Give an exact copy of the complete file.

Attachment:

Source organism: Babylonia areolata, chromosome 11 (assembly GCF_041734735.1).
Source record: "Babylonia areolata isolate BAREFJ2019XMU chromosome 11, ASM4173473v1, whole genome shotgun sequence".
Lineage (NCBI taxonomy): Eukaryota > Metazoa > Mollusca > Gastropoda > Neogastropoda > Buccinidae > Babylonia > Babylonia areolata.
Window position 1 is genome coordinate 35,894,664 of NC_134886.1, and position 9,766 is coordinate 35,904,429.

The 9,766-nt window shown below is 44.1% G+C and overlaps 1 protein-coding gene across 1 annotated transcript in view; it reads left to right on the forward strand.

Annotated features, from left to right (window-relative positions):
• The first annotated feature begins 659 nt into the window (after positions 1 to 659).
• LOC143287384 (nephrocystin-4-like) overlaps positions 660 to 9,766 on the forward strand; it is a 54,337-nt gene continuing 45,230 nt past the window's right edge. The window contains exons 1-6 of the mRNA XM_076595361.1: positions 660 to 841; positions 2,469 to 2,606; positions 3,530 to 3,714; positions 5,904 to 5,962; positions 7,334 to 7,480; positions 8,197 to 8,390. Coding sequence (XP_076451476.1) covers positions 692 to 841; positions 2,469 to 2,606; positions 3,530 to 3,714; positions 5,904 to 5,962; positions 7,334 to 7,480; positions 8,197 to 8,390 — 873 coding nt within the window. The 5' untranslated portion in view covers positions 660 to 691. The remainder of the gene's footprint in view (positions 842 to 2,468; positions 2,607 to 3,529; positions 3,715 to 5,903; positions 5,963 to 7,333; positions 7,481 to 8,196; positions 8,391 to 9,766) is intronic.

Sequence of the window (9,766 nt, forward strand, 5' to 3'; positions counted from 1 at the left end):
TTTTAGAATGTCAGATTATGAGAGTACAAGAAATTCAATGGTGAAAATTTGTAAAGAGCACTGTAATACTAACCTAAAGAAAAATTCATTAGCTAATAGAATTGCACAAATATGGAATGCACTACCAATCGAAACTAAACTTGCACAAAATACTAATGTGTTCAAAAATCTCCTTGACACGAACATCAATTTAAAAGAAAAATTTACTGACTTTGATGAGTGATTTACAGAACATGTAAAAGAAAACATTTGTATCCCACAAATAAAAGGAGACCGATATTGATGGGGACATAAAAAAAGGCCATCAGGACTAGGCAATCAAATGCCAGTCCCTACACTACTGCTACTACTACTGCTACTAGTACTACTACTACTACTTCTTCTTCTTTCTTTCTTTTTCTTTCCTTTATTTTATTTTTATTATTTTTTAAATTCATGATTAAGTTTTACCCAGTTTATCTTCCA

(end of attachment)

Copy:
Source organism: Babylonia areolata, chromosome 11 (assembly GCF_041734735.1).
Source record: "Babylonia areolata isolate BAREFJ2019XMU chromosome 11, ASM4173473v1, whole genome shotgun sequence".
Lineage (NCBI taxonomy): Eukaryota > Metazoa > Mollusca > Gastropoda > Neogastropoda > Buccinidae > Babylonia > Babylonia areolata.
Window position 1 is genome coordinate 35,894,664 of NC_134886.1, and position 9,766 is coordinate 35,904,429.

The 9,766-nt window shown below is 44.1% G+C and overlaps 1 protein-coding gene across 1 annotated transcript in view; it reads left to right on the forward strand.

Annotated features, from left to right (window-relative positions):
• The first annotated feature begins 659 nt into the window (after positions 1 to 659).
• LOC143287384 (nephrocystin-4-like) overlaps positions 660 to 9,766 on the forward strand; it is a 54,337-nt gene continuing 45,230 nt past the window's right edge. The window contains exons 1-6 of the mRNA XM_076595361.1: positions 660 to 841; positions 2,469 to 2,606; positions 3,530 to 3,714; positions 5,904 to 5,962; positions 7,334 to 7,480; positions 8,197 to 8,390. Coding sequence (XP_076451476.1) covers positions 692 to 841; positions 2,469 to 2,606; positions 3,530 to 3,714; positions 5,904 to 5,962; positions 7,334 to 7,480; positions 8,197 to 8,390 — 873 coding nt within the window. The 5' untranslated portion in view covers positions 660 to 691. The remainder of the gene's footprint in view (positions 842 to 2,468; positions 2,607 to 3,529; positions 3,715 to 5,903; positions 5,963 to 7,333; positions 7,481 to 8,196; positions 8,391 to 9,766) is intronic.

Sequence of the window (9,766 nt, forward strand, 5' to 3'; positions counted from 1 at the left end):
TTTTAGAATGTCAGATTATGAGAGTACAAGAAATTCAATGGTGAAAATTTGTAAAGAGCACTGTAATACTAACCTAAAGAAAAATTCATTAGCTAATAGAATTGCACAAATATGGAATGCACTACCAATCGAAACTAAACTTGCACAAAATACTAATGTGTTCAAAAATCTCCTTGACACGAACATCAATTTAAAAGAAAAATTTACTGACTTTGATGAGTGATTTACAGAACATGTAAAAGAAAACATTTGTATCCCACAAATAAAAGGAGACCGATATTGATGGGGACATAAAAAAAGGCCATCAGGACTAGGCAATCAAATGCCAGTCCCTACACTACTGCTACTACTACTGCTACTAGTACTACTACTACTACTTCTTCTTCTTTCTTTCTTTTTCTTTCCTTTATTTTATTTTTATTATTTTTTAAATTCATGATTAAGTTTTACCCAGTTTATCTTCCA